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Feminist Theory and Planning Theory: Lessons from Feminist Epistemologies

  • Author(s): Snyder, Mary Gail
  • et al.
Abstract

At the root of any theory of social practice like planning is an epistemology, a concept of what knowledge is, how it is attained, and who may claim to have it. In planning, where the press of work and current issues in the profession leave little time for philosophical examinations, basic epistemological theory gets understandably short shrift. Nonetheless, it is wise on occasion to step back and examine the theories and ideas underlying our practice, for they are important, whether examined or not. This paper is one contribution to that project. It will examine feminist theoreticians' work on epistemology, and the lessons this work has for planning theory and especially planning practice. The aim is not to examine the impact on specific areas such as land use planning, but on the conception of planning and the ways it is carried out.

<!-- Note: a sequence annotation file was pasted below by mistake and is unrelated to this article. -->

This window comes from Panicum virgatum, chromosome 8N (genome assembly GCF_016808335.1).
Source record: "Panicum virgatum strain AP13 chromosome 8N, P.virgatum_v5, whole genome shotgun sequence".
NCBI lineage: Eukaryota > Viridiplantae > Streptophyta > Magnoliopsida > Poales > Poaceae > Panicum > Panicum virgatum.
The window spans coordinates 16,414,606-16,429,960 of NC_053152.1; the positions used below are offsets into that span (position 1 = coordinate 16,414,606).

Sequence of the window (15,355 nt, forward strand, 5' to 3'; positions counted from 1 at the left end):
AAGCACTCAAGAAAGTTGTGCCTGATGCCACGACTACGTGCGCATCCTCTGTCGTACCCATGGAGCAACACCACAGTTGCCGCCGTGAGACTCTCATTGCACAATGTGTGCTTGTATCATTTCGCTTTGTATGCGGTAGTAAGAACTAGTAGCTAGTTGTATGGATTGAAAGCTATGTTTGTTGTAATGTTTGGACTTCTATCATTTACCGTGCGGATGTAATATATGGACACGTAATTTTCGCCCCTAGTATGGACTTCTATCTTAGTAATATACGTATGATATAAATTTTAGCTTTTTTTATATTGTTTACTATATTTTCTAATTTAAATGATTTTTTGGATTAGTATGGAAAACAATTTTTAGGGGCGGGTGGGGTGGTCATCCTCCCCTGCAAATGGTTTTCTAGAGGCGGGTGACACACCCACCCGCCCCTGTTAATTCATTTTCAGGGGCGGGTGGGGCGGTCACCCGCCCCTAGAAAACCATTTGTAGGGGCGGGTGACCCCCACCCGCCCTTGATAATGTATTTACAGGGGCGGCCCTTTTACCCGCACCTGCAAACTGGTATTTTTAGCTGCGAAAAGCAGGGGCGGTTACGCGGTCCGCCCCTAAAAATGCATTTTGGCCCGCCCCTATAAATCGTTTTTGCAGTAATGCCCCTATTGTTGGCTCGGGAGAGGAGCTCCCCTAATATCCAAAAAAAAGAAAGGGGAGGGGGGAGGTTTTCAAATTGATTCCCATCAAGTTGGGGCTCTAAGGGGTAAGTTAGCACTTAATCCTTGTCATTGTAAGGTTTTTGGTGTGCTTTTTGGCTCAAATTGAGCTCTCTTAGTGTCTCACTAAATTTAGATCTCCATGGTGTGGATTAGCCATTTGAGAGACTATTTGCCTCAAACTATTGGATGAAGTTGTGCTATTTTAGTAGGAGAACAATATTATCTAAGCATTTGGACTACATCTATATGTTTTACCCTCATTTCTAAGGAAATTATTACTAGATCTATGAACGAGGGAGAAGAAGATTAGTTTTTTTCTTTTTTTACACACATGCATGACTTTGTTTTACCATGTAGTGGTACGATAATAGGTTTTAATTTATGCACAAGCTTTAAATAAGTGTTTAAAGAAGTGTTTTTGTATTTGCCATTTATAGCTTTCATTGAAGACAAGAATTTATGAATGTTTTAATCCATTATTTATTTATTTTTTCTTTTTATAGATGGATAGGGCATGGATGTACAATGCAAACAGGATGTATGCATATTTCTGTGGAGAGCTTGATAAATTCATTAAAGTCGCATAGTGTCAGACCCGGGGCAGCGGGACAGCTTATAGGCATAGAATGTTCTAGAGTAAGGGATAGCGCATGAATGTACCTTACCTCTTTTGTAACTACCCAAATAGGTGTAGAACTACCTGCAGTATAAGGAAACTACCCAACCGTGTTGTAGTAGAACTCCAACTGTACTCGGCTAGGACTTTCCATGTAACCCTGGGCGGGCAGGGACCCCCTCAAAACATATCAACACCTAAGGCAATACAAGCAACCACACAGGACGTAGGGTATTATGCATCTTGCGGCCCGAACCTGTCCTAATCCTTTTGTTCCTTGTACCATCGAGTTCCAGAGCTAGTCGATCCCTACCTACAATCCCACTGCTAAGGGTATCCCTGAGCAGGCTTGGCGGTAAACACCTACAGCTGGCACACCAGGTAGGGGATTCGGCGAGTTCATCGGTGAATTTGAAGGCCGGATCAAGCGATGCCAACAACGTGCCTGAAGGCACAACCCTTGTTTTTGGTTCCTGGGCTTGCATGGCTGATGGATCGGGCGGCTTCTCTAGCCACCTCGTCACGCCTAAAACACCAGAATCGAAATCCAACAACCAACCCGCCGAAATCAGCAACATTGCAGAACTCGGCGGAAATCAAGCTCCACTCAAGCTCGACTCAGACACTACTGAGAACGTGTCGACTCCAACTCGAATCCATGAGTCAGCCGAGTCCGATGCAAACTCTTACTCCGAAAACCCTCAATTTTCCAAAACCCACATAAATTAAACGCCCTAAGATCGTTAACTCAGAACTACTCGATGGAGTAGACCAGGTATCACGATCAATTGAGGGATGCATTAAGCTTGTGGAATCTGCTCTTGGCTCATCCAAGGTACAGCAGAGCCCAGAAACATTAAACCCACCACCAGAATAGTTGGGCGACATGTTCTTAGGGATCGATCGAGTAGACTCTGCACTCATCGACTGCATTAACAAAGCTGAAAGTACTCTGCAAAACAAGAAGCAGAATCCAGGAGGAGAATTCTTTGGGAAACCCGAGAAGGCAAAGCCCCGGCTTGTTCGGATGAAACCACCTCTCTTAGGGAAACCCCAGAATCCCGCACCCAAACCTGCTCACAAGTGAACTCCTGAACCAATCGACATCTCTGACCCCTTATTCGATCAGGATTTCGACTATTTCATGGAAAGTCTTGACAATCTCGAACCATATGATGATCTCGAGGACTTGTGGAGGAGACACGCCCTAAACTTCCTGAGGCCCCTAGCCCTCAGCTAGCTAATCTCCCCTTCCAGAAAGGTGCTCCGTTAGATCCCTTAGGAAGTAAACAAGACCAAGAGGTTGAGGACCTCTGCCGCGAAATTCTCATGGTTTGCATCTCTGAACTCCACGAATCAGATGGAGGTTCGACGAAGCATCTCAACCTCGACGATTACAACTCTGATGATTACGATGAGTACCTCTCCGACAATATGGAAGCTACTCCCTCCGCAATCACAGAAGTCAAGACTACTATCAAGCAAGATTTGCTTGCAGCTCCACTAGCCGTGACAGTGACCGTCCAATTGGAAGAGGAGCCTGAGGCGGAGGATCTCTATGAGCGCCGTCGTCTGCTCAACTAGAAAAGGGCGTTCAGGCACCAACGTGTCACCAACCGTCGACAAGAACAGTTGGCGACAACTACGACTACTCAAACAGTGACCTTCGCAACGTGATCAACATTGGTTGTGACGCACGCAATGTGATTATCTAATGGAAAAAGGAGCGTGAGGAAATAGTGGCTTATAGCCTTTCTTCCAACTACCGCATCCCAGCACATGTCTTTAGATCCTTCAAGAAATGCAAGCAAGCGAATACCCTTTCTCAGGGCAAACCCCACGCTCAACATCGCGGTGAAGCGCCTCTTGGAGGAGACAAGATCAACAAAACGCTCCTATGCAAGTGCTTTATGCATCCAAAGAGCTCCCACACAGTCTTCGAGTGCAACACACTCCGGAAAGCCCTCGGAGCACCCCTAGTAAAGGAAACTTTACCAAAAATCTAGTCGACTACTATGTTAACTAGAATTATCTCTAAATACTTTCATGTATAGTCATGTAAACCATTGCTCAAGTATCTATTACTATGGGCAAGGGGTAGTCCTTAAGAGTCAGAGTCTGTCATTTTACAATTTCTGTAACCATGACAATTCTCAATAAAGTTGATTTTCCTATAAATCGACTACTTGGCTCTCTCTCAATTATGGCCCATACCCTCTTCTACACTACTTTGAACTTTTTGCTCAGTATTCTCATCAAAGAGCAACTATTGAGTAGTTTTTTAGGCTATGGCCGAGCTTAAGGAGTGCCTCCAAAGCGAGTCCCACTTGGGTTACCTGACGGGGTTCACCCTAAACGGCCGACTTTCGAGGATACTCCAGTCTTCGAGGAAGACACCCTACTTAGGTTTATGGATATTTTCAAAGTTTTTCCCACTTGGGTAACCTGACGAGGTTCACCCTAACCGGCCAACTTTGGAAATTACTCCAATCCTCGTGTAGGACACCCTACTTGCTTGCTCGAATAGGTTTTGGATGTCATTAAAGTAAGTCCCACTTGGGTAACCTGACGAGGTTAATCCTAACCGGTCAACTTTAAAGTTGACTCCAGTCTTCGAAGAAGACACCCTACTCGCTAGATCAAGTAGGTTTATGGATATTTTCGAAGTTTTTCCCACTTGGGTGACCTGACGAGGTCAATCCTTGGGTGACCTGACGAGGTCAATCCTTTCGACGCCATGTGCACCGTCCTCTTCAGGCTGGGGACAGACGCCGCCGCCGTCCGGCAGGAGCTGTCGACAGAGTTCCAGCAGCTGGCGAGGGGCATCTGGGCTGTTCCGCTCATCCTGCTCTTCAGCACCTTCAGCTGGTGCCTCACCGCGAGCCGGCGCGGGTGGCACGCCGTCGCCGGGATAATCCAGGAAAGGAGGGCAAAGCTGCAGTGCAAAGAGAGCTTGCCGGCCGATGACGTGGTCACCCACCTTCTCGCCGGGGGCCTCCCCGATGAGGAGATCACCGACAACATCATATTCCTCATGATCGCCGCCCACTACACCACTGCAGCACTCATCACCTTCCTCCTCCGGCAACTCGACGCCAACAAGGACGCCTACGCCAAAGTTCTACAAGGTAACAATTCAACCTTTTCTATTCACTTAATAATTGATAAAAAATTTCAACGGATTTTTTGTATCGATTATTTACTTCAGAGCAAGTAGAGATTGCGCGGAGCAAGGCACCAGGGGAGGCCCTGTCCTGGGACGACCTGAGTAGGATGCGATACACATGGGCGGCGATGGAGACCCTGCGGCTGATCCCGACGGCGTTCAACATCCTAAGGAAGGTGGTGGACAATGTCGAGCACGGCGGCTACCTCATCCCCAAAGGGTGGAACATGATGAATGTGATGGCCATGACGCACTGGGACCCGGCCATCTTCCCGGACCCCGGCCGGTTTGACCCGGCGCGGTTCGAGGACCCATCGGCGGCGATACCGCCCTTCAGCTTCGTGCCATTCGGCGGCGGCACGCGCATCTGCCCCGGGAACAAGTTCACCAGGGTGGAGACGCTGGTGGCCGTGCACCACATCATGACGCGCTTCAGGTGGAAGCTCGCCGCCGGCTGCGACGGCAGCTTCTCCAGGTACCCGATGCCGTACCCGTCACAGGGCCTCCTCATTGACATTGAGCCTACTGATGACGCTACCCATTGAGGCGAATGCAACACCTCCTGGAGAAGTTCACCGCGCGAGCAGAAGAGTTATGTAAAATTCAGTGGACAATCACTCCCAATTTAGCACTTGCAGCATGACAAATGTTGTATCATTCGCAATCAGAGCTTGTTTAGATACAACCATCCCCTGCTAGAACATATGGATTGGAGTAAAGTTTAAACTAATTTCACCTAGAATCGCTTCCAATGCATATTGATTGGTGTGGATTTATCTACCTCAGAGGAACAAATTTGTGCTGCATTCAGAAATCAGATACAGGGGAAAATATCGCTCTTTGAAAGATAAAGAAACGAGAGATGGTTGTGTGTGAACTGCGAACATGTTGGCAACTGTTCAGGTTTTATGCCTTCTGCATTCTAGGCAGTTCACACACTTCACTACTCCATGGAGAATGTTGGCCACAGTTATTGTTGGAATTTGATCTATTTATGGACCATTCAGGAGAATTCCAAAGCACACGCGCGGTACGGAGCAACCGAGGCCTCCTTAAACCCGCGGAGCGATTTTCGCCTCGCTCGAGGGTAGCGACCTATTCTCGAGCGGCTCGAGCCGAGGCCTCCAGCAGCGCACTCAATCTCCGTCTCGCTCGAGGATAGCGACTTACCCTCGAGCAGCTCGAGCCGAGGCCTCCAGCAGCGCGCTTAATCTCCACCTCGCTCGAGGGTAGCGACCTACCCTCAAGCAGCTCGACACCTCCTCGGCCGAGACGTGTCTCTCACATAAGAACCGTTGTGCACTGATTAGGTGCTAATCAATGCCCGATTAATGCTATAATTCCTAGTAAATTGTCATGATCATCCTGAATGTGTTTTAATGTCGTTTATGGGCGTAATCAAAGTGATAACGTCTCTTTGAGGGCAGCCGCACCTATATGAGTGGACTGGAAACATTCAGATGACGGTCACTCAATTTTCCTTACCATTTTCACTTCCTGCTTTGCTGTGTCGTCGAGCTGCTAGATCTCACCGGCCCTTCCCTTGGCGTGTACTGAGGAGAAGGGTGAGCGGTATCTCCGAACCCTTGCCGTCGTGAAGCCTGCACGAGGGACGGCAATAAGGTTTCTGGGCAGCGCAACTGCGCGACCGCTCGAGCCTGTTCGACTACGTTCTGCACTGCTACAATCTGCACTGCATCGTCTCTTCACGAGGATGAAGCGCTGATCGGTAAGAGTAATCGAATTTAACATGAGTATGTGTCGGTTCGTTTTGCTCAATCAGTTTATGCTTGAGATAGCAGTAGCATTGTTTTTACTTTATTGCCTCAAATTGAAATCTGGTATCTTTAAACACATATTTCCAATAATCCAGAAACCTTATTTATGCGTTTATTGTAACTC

The challenges and contributions of this work have many implications for planning theory, going well beyond issues of gender and dealing with power, process, professionalism, and ethics. These issues reach to the foundation of many issues of current importance in planning: defining the public interest, citizen participation, equity, justice, and the legitimation of planning itself.

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